Fab.com’s Daily Deals Brings Designer Wares Picked by Fast Company to the Masses

When Fast Company sought a way to showcase 76 products made in the United States, the magazine turned to New York’s Fab.com, a flash sales site for design. Fab created online pop-up shops unveiled today on its existing website to sell items featured in Fast Company‘s U.S. Design app, also debuting today, for the iPad. “It’s all about the theme of U.S. design and American-made products,” says Jason Goldberg, CEO and co-founder of Fab.

The relationship with Fast Company is just the latest major move for Fab. In July, Fab raised $8 million in a round led by Menlo Ventures, with participation from investors such as The Washington Post Company and Ashton Kutcher’s A Grade Investments.

Originally founded 14 months ago under the name Fabulis and with a wholly different game plan, Fab has been working to reposition itself as a place for consumers to buy well-made items with high visual appeal. Fab, which went live in June under its current moniker, offers its customers deals on furniture, décor, apparel, and accessories that are pleasing to the eye.

Fab offers discounts up to 70 percent off retail prices for the items it sells and handles order fulfillment, Goldberg says. The startup connected with designers who wanted new channels for selling their wares to consumers, but perhaps not at Walmart scale.

Goldberg says since the pivot, his company has signed up more than 600,000 members. He says Fab draws some of its spirit from companies such as Apple that emphasize the look and craftsmanship of their products. Fab alerts its clientele via e-mail to deals that change each day, comparable to fashion flash sales from ideeli and Gilt Groupe. “We deliver a daily bit of wow to people’s inboxes,” Goldberg says.

Fab’s online traffic is growing quickly, he says, with 1.8 million visitors in July, 2.5 million visitors in August, and more expected for September. Goldberg says Fab will release apps for iPhone, iPad, and Android devices later this month. The website offers a wide selection of items such as pink neckties with pigs in place of polka dots, vintage chairs upholstered with spotted leather from Paris, and hand-carved black walnut low tables from furniture designer John Houshmand. Goldberg says Fab is profitable but did not specify sales figures.

Fab’s staff chooses products that the average consumer may have a hard time discovering on their own. The website features eight new sales daily that each last for up to three days. Goldberg says in the future pop-up stores similar to the ones created for Fast Company will feature select designers for some 30 days.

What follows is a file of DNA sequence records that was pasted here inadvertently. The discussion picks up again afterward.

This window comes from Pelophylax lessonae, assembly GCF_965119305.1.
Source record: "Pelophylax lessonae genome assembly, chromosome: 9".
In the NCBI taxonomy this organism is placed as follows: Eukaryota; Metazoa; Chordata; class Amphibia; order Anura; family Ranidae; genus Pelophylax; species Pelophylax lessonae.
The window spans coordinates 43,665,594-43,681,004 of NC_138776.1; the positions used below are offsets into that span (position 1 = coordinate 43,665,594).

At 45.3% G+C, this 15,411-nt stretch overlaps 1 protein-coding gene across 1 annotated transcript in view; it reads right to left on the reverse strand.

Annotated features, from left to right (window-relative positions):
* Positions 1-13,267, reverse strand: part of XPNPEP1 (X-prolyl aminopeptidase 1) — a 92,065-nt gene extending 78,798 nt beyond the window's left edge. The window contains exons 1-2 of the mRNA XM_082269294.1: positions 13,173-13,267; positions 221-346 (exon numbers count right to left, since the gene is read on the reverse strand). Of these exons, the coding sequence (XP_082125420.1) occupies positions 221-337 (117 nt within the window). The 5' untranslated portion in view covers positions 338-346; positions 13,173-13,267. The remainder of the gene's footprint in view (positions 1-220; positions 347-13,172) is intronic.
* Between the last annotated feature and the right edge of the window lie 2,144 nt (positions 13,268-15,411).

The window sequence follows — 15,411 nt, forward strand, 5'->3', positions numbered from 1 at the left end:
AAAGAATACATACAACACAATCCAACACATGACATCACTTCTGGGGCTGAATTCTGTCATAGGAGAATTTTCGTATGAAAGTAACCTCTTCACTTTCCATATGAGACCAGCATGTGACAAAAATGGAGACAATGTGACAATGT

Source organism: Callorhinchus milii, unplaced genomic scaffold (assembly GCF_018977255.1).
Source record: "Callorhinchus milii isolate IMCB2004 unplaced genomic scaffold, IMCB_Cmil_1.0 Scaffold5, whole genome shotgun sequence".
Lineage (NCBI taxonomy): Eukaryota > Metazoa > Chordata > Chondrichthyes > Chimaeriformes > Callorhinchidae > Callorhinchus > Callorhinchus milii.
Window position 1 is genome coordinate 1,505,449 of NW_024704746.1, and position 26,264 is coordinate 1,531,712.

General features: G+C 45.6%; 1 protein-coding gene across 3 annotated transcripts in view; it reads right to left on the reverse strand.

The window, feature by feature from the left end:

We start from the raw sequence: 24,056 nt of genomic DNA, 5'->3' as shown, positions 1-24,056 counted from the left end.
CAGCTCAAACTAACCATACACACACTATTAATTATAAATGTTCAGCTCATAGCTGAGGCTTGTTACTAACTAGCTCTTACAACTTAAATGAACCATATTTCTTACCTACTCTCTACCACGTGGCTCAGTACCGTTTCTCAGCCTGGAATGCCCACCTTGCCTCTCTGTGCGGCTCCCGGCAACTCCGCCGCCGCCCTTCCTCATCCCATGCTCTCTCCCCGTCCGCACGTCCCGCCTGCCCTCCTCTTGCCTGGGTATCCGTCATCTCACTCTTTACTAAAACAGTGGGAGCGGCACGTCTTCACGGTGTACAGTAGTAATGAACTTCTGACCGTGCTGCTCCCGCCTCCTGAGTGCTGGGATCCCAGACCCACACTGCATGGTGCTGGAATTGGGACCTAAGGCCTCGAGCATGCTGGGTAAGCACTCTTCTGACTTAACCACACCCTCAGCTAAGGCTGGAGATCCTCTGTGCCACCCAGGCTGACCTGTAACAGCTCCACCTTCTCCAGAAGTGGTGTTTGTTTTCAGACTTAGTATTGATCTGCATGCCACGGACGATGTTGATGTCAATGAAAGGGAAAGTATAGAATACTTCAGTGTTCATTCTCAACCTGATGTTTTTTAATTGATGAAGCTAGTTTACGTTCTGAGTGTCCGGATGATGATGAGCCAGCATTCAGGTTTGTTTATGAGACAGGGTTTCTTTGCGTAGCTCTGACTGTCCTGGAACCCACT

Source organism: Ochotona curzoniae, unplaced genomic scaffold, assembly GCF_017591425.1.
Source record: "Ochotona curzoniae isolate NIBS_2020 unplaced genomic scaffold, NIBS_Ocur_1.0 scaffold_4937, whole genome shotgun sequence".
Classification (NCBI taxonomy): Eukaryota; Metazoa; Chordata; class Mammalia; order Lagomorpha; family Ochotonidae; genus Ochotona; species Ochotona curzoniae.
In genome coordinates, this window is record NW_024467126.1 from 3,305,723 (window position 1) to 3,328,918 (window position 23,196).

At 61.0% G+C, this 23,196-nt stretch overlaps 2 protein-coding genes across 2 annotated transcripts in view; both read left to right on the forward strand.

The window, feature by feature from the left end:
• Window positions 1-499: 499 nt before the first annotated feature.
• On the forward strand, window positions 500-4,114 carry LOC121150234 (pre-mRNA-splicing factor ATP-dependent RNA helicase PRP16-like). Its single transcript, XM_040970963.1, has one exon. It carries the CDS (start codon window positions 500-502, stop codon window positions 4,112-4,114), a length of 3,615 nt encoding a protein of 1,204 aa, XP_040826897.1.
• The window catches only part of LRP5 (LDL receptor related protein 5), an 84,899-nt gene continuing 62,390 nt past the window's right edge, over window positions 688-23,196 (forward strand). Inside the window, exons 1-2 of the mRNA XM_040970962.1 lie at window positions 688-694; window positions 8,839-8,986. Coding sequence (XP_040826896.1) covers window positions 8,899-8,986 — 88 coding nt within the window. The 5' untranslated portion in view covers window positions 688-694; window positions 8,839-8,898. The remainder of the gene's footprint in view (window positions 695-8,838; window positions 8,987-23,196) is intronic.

Fab gives established and budding designers exposure to a broader audience, according to Goldberg. Though some of the items—such as Houshmand’s $15,900 black walnut table on sale for about $10,600—might strain wallets, Fab also offers products such as $3 purses. The key is the appeal and how well-made the product is, not just the price, says Goldberg. “Design can be approachable and affordable for everyone,” he says.

Jason Goldberg (l) and Bradford Shelhammer (r) pivoted their company to offer flash sales on products from designers.

A serial entrepreneur, Goldberg was CEO and founder of social news site Socialmedian, which was acquired in 2008 by professional social network Xing. He previously served as CEO of employment website Jobster, and was special assistant to the White House chief of staff during President Bill Clinton’s administration. Fab co-founder and chief creative officer Bradford Shelhammer is a designer by trade and a contributor to design publication Dwell.

The current momentum at Fab is a sea change for the company that began as a social network for the gay community. Goldberg says under its prior incarnation as Fabulis, the company grew to a staff of 10 in New York but struggled to attract users. Though he says Fabulis was praised for its user experience and technology, there was less demand for a niche social network. “We built a really good social network but couldn’t see it growing to be a huge business,” he says.

After evaluating their options, Goldberg and Shellhammer shut down Fabulis in March and shrank their team down to three. Refocused on a shared enthusiasm for design, the company pivoted to its current incarnation.

Now Fab has a total staff of 75, the bulk of which is in New York with operations in Deinze, Belgium and Pune, India. Goldberg says the company’s current staff came from retailers such as The Conran Shop, the MoMa Store, and Kidrobot to curate products offered through Fab.com. Goldberg says Fab may grow to some 85 employees by year’s end.

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